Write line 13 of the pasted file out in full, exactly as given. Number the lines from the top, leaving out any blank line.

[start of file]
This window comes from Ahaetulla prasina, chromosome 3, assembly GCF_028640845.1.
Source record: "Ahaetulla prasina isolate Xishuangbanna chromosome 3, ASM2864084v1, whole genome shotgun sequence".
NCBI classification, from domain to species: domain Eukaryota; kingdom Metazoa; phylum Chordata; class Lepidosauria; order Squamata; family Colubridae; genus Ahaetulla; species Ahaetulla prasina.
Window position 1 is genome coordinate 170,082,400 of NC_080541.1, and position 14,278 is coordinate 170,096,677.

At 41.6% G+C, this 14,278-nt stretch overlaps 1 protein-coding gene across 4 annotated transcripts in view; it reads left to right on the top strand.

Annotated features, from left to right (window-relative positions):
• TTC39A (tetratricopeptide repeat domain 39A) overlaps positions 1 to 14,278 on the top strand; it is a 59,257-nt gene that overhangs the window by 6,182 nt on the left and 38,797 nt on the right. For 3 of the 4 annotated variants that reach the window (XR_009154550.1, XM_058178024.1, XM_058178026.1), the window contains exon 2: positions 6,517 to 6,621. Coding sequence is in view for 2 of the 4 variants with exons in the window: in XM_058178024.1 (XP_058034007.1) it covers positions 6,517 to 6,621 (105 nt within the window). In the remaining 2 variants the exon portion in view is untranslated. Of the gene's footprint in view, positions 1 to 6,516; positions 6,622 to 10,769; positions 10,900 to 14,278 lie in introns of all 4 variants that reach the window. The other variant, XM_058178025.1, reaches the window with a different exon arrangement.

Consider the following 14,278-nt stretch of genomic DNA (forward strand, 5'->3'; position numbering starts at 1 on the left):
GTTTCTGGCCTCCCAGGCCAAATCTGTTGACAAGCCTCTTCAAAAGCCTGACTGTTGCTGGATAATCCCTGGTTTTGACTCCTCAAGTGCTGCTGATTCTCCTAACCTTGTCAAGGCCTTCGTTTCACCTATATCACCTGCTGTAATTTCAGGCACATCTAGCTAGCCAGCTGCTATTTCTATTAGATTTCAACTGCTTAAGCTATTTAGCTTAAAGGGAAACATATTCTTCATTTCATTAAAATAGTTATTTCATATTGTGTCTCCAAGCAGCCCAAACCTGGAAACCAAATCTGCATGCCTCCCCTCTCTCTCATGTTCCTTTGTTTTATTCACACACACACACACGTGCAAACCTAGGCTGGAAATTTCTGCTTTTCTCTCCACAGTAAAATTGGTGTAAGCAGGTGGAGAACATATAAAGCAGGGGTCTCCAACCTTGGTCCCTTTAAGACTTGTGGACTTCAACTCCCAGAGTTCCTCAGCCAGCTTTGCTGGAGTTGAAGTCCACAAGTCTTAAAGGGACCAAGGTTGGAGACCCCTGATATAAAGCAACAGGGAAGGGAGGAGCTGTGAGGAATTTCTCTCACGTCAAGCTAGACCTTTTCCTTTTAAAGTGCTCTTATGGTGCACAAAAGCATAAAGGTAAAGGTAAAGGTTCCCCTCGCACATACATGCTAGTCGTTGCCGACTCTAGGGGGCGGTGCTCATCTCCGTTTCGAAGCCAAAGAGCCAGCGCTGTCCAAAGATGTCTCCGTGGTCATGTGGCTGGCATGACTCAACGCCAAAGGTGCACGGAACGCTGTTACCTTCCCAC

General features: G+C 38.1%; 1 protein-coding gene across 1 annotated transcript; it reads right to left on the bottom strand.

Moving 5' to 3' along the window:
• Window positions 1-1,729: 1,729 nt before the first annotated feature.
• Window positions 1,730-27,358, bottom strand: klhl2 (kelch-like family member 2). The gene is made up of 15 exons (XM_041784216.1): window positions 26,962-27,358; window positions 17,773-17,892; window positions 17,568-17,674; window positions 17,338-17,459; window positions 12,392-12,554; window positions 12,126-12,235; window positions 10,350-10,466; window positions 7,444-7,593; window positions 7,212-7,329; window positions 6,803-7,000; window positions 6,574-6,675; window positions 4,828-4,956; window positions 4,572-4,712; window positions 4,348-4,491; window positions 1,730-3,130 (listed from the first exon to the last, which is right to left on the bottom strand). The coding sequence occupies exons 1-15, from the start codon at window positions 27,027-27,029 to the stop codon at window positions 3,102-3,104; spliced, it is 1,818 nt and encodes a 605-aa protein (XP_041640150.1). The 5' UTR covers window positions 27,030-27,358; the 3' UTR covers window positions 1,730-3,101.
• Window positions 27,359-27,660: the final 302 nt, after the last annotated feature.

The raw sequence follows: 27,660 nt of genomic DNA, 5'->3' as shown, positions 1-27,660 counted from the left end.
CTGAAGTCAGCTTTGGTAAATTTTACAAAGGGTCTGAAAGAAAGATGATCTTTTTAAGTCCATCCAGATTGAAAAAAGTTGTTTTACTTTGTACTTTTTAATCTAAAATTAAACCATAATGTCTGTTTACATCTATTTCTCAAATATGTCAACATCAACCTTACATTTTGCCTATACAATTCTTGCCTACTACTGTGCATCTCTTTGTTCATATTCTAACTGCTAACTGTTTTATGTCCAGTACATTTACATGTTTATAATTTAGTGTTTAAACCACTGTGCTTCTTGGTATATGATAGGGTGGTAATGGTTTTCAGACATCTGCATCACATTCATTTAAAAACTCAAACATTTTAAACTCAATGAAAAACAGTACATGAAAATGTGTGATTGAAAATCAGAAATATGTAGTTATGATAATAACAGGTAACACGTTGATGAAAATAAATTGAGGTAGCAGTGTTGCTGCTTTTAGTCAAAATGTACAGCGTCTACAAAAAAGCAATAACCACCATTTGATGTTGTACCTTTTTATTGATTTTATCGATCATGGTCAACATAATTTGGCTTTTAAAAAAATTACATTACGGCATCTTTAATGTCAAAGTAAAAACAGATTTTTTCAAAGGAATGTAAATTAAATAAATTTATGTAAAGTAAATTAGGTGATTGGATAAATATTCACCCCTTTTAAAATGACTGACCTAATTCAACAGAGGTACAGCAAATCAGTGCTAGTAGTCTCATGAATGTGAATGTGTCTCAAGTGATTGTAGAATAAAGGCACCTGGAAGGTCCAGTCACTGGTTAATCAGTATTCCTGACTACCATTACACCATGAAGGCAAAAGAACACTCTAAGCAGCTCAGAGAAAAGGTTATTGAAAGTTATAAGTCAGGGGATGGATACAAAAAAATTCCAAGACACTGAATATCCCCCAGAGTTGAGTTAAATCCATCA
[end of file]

• Window positions 1,730-27,358, bottom strand: klhl2 (kelch-like family member 2). The gene is made up of 15 exons (XM_041784216.1): window positions 26,962-27,358; window positions 17,773-17,892; window positions 17,568-17,674; window positions 17,338-17,459; window positions 12,392-12,554; window positions 12,126-12,235; window positions 10,350-10,466; window positions 7,444-7,593; window positions 7,212-7,329; window positions 6,803-7,000; window positions 6,574-6,675; window positions 4,828-4,956; window positions 4,572-4,712; window positions 4,348-4,491; window positions 1,730-3,130 (listed from the first exon to the last, which is right to left on the bottom strand). The coding sequence occupies exons 1-15, from the start codon at window positions 27,027-27,029 to the stop codon at window positions 3,102-3,104; spliced, it is 1,818 nt and encodes a 605-aa protein (XP_041640150.1). The 5' UTR covers window positions 27,030-27,358; the 3' UTR covers window positions 1,730-3,101.